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Fast Food's Bad Bargain For Black America / Naa Oyo A. Kwate


This is part of the major problem of how fast food has operated with the Black community, because it meant that Black people literally had to eat their way into the society. The only way to participate in this market was literally to consume, like to eat. And so to make franchising the means by which this community is supposed to not only accrue individual wealth for the franchisees, but supposedly for the rest of this community: well what does that actually mean then? Then how many restaurants have to be there? And how many burgers do I have to eat, so that my community can benefit, you know what I mean? So it sets up a very dangerous proposition that your worth is based on what you can consume and not just in the general sense of consumption, of buying, but in this case literally consuming, eating. Eating these products and what that means for your health, for your body, for everything.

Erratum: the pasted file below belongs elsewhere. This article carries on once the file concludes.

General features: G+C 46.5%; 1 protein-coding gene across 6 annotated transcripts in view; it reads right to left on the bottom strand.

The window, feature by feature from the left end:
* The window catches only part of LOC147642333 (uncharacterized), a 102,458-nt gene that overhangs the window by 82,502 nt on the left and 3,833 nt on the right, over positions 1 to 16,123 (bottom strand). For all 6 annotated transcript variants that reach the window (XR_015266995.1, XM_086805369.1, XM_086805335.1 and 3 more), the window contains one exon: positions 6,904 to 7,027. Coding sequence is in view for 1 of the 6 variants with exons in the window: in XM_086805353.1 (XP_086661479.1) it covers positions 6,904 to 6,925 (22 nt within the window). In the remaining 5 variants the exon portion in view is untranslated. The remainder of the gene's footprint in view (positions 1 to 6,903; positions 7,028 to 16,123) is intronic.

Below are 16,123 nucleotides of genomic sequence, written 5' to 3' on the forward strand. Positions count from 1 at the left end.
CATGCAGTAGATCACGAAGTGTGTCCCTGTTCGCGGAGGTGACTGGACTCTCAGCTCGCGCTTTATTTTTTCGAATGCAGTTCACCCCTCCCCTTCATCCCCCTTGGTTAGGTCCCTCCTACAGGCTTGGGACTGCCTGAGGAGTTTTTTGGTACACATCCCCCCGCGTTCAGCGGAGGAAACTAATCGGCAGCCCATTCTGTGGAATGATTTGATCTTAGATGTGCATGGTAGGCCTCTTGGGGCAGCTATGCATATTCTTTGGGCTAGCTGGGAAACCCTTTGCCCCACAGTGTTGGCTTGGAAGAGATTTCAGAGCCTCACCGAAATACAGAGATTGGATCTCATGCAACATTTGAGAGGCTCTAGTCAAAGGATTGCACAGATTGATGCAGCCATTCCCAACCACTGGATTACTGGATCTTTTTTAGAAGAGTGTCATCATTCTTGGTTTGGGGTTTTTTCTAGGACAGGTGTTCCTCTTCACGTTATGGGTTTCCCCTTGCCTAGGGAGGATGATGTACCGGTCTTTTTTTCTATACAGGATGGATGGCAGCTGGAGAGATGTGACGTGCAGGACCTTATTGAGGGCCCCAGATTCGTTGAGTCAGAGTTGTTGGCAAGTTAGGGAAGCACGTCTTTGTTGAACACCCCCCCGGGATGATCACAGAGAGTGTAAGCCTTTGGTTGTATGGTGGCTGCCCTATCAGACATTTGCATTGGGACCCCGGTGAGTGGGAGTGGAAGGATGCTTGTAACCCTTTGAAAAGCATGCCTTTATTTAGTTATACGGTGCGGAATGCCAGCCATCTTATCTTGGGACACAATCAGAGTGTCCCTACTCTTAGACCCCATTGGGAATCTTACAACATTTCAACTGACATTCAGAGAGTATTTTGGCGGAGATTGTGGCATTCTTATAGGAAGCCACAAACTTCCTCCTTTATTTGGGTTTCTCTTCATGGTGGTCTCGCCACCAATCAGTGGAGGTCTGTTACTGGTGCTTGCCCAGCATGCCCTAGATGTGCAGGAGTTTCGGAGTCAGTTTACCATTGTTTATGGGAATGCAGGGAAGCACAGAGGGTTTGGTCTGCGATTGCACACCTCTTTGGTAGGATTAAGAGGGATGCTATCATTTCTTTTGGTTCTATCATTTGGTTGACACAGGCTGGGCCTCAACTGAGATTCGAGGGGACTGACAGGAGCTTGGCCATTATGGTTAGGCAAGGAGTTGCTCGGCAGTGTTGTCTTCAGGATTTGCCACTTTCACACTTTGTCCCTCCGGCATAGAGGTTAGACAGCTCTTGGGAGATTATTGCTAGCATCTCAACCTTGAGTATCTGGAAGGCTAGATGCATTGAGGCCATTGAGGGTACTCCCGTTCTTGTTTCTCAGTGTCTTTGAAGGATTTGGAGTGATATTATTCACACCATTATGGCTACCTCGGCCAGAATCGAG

We're joined by Dr. Naa Oyo A. Kwate who is on to discuss her recent book "White Burgers, Black Cash," about the affect of the Fast Food industry on Black America.

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Naa Oyo A. Kwate, Ph. D

Naa Oyo A. Kwate is an interdisciplinary social scientist with wide ranging interests in racial inequality and African American health. Currently a National Endowment for the Humanities Fellow at the Newberry Library in Chicago, she is an associate professor at Rutgers, The State University of New Jersey, jointly appointed in the Department of Africana Studies and the Department of Human Ecology. A psychologist by training, her research has centered primarily on the ways in which urban built environments reflect and create racial inequalities in the United States, and how racism directly and indirectly affects African American health. Kwate’s research has been funded by grants from the National Institutes of Health and the Robert Wood Johnson Foundation, and by fellowships from the Smithsonian Institution, the European Institutes for Advanced Studies, and others.


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